“Robo Rabid” (2017)  also appeared in the Subterranean Press short story and art showcase The Weight of Words.  This robot apocalypse story took a couple of read throughs for me to appreciate what was happening.   When Sheann’s tribe is attacked by the oversized and violent robots that rule the land, he runs into the desert in hopes of eventually rescuing his parents and sister.  He finds a man named Nim, who has observed the rituals the robots perform with their human captives. What need have robots for human sacrifice? Why and how did their human programmers give them an understanding of human sacrifice?  This is a cautionary tale about how our creations, our programs, our ideas (for good and ill) will outlive us. The next generation will know what we created, what our programs were, but they’ll have no understanding of the context. Also, it’s a good thing that the killer robots in the story are actually quite dumb.

 

Who would have thought I’d have loved a story about geriatric wrestlers? “Wresting Jesus” (2013) starts off as 98 pound weakling learns self defense from the old man down the street. What it turns into is the story of a fatherless boy who finds a much needed father figure, an old man who regains a reason to live,  and a woman who might be a witch. Or maybe she isn’t? This swear word filled story is everything you didn’t think it was going to be. And oh, did I mention the geriatric wrestling match? I shouldn’t laugh at two guys beating the shit out of each other and shit talking each other, but it was kinda funny, in an absurd way.  I really never did think I’d like a story about Wrestling, but I also loved G.L.O.W., so there you go.

 

“Everything Sparkles in Hell” , is Lansdale’s newest Nat Love story and the perfect capstone to this collection.  If you want a compelling and fast history of the forgotten history of Blacks and Hispanics in the American Old West,  skip right to the end of Driving to Geronimo’s Grave and read Lansdale’s notes on “Everything Sparkles in Hell”. In this gruesome and tension filled story,  Love has been sent out to find a handful of ruffians. Instead, he finds bodies that have been ravaged by the world’s angriest bear, and his tracker friend Choctaw.  It becomes a cat and mouse story – Love and Choctaw view themselves as the cat, and of course the two-bit criminals are the mouse. Except, well, the bear is the even bigger cat.  You know how sometimes cats like to play with their food?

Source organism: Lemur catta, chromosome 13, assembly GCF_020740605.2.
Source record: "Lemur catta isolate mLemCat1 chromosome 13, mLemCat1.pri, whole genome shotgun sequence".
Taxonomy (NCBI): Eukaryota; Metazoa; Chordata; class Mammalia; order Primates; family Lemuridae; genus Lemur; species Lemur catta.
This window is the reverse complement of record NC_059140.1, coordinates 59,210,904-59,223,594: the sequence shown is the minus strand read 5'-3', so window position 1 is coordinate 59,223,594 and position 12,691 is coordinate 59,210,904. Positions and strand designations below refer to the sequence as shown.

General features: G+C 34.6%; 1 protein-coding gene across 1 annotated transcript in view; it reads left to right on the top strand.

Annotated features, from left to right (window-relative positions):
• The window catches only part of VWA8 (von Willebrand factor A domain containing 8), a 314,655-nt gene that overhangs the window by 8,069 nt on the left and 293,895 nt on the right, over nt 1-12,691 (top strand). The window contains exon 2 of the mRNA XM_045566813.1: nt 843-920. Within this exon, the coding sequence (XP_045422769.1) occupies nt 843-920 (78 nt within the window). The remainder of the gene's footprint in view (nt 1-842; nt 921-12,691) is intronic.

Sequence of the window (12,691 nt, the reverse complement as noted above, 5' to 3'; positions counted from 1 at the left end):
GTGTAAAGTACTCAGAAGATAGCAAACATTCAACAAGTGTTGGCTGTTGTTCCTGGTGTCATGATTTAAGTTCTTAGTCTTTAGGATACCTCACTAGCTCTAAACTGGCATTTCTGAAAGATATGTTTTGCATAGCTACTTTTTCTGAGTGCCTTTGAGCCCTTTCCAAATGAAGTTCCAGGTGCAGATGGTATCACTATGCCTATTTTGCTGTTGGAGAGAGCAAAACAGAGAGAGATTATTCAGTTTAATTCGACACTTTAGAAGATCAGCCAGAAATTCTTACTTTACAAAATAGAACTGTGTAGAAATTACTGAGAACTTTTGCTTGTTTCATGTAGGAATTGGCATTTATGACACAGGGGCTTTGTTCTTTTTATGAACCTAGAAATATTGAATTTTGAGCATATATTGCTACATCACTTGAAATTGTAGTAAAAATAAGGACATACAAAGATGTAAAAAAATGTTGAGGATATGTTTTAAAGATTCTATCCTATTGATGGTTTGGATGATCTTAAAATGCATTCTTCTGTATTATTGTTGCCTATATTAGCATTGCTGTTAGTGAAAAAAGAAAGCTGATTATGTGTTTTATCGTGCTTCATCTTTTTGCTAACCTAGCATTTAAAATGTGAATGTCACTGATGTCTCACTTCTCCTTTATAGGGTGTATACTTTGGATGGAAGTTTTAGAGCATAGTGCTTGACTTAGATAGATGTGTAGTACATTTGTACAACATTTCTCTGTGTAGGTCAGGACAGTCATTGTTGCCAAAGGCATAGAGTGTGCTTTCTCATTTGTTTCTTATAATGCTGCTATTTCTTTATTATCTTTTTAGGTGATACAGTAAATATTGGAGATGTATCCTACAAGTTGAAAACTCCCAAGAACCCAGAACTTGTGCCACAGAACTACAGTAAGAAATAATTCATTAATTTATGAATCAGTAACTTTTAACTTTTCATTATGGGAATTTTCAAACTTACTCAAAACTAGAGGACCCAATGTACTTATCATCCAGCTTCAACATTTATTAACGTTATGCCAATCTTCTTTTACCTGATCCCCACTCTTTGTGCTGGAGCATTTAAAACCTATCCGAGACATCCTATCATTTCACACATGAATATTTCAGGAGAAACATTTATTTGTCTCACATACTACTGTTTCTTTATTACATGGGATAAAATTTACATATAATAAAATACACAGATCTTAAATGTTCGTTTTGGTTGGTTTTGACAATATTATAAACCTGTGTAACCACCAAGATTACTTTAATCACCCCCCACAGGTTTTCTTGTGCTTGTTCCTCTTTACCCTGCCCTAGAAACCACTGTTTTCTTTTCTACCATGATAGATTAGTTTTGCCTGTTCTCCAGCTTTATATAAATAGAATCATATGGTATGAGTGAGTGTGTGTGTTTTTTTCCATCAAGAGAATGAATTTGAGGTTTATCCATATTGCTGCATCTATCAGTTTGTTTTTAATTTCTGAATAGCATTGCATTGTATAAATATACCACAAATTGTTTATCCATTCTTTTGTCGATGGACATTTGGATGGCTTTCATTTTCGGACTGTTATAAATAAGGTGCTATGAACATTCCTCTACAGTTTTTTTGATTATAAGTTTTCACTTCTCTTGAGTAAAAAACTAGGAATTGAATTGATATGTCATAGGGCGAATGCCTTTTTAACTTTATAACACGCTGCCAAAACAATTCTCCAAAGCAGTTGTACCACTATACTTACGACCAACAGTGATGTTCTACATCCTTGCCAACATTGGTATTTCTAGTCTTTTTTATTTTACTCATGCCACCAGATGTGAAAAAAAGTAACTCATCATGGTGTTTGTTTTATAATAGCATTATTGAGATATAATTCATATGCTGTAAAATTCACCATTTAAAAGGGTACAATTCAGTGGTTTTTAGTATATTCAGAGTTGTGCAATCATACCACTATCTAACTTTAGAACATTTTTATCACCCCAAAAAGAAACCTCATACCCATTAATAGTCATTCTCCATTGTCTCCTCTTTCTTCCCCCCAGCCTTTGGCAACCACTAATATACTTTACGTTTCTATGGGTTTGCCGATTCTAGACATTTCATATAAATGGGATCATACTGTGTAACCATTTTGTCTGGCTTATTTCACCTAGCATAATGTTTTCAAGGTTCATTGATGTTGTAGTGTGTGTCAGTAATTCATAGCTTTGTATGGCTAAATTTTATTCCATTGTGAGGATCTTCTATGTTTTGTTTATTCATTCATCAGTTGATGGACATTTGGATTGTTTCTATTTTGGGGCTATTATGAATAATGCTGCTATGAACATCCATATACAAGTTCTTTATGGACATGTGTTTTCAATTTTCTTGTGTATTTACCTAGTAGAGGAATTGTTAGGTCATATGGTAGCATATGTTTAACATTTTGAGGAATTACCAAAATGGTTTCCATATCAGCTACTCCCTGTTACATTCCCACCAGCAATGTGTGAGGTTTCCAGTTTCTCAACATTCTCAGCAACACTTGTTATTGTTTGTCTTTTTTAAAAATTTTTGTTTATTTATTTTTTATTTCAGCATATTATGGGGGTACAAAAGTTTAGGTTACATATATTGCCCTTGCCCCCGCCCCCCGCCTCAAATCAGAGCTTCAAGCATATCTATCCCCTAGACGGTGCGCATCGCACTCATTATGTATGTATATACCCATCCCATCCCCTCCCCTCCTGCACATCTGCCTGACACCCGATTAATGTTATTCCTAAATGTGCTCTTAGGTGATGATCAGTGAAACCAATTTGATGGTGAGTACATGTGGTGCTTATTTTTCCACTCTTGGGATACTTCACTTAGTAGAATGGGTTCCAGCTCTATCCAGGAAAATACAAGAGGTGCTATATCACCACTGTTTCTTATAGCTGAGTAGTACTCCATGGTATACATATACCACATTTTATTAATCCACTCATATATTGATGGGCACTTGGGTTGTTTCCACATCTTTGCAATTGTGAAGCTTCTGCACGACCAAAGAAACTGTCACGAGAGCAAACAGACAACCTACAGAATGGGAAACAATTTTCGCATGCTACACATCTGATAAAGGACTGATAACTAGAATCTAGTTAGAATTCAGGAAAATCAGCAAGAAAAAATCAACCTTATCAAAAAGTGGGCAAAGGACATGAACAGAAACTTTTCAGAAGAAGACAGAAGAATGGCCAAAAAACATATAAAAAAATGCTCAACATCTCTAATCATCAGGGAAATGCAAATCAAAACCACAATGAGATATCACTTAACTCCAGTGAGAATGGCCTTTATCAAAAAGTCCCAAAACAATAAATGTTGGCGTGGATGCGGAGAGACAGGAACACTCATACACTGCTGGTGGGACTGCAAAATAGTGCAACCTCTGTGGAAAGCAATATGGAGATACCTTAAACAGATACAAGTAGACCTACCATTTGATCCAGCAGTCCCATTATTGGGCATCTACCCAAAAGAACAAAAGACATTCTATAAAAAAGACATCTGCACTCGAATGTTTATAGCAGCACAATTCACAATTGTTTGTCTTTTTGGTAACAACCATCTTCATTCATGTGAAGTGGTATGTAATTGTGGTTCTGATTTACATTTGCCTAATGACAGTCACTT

Subterranean Press offers a deluxe hardback edition perfect for collectors of Lansdale’s fiction. If you’ve never read any Lansdale and are looking for novellette length fiction to get you through the winter, the reasonably priced e-book of  Driving to Geronimo’s Grave is a good place to start.

 

2 Responses to "Driving to Geronimo’s Grave and Other Stories by Joe R. Lansdale"

Thank you — I really enjoy the story breakdown. I don’t always pick up a short story collection and read everything, so this is great.

Liked by 1 person

same here! i can’t tell you how many collections and anthologies i have where i’ve read like 2-3 stories, and then 6 months later read 2-3 more, and then 6 months later read a few more.

Liked by 2 people

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some of the books reviewed here were free ARCs supplied by publishers/authors/other groups. Some of the books here I got from the library. the rest I *gasp!* actually paid for. I'll do my best to let you know what's what.